Racing drivers wear 4 point harnesses and fireproof suits. Most drivers don't. I'd say both choices are correct. For helmets it depends. I think they offer some limited protection but that my risk of a crash while commuting or touring is so low I never wear one.

If I was a road racer doing faster speeds in close near contact with other riders increasing my crash risk I might choose to wear one.

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Re: Lawmaking by the bereaved?

Postby Psamathe » 7 Oct 2016, 6:29pm

horizon wrote:
Psamathe wrote:I don't see selling helmets and arguing against their compulsion (or even arguing their ineffectiveness) as being hypocritical.

I see helmet wearing (or persuading others to wear helmets) as being very different from arguing for compulsion. I wear a helmet and would argue strongly against compulsion.



This is the bit that I find difficult (in all the helmet debates). Compulsion for me is a red herring - I cannot accept that wearing a cycle helmet is a matter of choice: they either work or they don't, you either need one or you don't. And that as far as I'm concerned must apply to everyone unless someone has an unusually strong or vulnerable head, which as far as I know they don't.

You could try and split the wearers into groups: racers versus leisure cyclists, children versus adults, people with cold heads etc. But none of that reflects current reality - what people are saying is that cycling needs a helmet. Or not.

Or you can say that the evidence is so unreliable that you might as well wear one as not or vice versa - which is where we seem to be at.

To me (personal opinion) I have heard arguments for and against and looked over a lot of referenced stuff (from this forum) and my impression is that some arguments support use of helmets (debatably weakly) and others support not wearing helmets (debatably weakly). In some types of accident a helmet might help whilst in other types of accident a helmet might make things worse - so to me more complex than "they either work or they don't". Who knows which category any accident I might have will fall. So from my perspective "the jury is out" - and for some reason at the moment I tend to be wearing one. I go through phases where I don't wear one. I don't know the answer so I make my choice (and I change my choice) and I can't argue I am right or wrong.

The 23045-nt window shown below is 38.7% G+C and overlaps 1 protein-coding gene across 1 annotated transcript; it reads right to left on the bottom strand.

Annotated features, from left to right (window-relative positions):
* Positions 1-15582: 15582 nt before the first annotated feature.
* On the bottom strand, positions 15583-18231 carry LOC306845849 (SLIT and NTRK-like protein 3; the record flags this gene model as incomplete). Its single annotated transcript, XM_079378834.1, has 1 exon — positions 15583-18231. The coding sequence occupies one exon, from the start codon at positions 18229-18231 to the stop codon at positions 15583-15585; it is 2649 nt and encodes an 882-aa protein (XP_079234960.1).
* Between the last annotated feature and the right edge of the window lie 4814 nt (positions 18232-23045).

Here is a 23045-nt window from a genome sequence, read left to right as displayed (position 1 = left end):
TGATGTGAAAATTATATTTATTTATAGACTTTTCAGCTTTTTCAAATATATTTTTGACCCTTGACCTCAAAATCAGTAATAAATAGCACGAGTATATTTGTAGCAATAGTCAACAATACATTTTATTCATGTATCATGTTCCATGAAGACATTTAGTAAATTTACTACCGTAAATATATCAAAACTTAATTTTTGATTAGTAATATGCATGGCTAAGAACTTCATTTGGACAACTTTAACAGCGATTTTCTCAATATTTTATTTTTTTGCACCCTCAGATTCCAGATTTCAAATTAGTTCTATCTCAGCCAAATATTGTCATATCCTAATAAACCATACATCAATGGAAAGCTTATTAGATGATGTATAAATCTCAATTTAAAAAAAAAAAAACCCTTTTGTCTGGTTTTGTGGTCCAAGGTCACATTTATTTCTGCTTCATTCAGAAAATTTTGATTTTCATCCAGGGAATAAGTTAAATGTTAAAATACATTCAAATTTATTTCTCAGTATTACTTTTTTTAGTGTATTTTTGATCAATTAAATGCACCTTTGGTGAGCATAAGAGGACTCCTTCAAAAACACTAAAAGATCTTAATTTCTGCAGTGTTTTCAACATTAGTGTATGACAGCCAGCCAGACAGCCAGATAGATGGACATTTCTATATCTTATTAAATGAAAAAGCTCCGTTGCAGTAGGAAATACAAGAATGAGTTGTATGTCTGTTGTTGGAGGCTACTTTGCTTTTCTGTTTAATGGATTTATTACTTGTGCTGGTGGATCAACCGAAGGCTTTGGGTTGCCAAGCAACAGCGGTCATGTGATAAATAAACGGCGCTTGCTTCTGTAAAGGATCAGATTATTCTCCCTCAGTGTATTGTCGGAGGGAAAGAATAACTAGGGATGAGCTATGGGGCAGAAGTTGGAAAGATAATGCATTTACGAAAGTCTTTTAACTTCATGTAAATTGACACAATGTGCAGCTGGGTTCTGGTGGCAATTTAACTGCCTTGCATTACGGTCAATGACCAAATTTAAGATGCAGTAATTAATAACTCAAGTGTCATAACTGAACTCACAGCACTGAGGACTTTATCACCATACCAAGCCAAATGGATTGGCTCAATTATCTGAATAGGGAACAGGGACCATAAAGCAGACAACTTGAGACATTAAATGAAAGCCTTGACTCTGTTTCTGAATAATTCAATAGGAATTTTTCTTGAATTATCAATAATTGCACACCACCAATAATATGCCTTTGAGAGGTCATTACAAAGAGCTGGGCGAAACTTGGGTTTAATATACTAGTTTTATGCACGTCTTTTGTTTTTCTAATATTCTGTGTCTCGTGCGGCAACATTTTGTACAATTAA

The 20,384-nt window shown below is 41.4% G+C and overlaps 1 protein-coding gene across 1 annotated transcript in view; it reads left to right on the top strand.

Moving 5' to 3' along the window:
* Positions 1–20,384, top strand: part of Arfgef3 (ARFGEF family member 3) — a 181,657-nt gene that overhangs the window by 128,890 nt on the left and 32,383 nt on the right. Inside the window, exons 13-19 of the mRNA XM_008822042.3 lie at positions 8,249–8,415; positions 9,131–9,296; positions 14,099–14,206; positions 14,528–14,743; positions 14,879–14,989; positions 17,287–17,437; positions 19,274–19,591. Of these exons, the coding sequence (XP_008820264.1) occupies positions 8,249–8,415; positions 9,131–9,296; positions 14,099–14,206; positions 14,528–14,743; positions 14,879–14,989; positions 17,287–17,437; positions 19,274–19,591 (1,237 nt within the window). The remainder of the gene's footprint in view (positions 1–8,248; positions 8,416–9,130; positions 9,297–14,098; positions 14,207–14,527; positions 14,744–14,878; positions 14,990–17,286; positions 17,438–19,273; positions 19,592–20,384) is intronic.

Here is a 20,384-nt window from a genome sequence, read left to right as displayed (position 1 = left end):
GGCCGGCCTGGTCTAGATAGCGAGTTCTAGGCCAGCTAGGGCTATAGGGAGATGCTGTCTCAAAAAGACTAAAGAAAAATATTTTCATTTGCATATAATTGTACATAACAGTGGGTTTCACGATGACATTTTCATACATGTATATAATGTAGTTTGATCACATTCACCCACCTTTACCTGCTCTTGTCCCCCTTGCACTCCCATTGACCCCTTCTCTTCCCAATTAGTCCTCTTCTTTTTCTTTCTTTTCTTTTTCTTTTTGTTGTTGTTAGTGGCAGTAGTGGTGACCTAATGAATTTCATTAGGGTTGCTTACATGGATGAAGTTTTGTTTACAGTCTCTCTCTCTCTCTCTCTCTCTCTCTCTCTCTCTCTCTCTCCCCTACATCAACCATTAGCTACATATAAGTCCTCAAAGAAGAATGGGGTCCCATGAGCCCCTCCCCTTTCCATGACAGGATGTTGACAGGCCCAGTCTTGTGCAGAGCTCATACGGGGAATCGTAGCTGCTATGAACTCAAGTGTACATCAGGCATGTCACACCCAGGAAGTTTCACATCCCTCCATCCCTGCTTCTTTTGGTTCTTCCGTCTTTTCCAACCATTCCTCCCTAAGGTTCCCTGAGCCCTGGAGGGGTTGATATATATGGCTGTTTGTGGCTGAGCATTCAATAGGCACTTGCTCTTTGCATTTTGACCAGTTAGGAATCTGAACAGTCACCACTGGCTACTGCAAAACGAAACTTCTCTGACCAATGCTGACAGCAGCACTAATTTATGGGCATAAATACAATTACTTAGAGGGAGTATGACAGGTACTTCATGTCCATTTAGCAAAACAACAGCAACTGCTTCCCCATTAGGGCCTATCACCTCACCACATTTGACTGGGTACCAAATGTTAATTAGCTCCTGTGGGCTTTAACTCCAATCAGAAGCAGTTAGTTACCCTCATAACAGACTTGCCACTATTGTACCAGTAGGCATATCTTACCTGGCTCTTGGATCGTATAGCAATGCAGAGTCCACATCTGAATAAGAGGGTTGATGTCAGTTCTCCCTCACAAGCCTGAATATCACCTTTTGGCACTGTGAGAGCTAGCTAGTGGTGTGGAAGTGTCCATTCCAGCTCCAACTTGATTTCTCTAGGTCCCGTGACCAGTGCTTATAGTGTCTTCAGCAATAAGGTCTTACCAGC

Ian

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Re: Lawmaking by the bereaved?

Postby bovlomov » 7 Oct 2016, 7:32pm

Psamathe wrote: and I can't argue I am right or wrong.

For most other activities the question is unlikely to arise. Even for relatively dangerous activities - e.g. wild swimming, painting the ceiling, skiing - it is accepted that everyone makes their own choice. No one tells you off for deciding to do that thing, and people are not expected to declare that they belong to one side or the other. Neither do A&E staff call victims of accidents in those activities "organ donors" and "idiots".

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Re: Lawmaking by the bereaved?

Postby deliquium » 7 Oct 2016, 7:44pm

bovlomov wrote:
Psamathe wrote: and I can't argue I am right or wrong.

For most other activities the question is unlikely to arise. Even for relatively dangerous activities - e.g. wild swimming, painting the ceiling, skiing - it is accepted that everyone makes their own choice. No one tells you off for deciding to do that thing, and people are not expected to declare that they belong to one side or the other. Neither do A&E staff call victims of accidents in those activities "organ donors" and "idiots".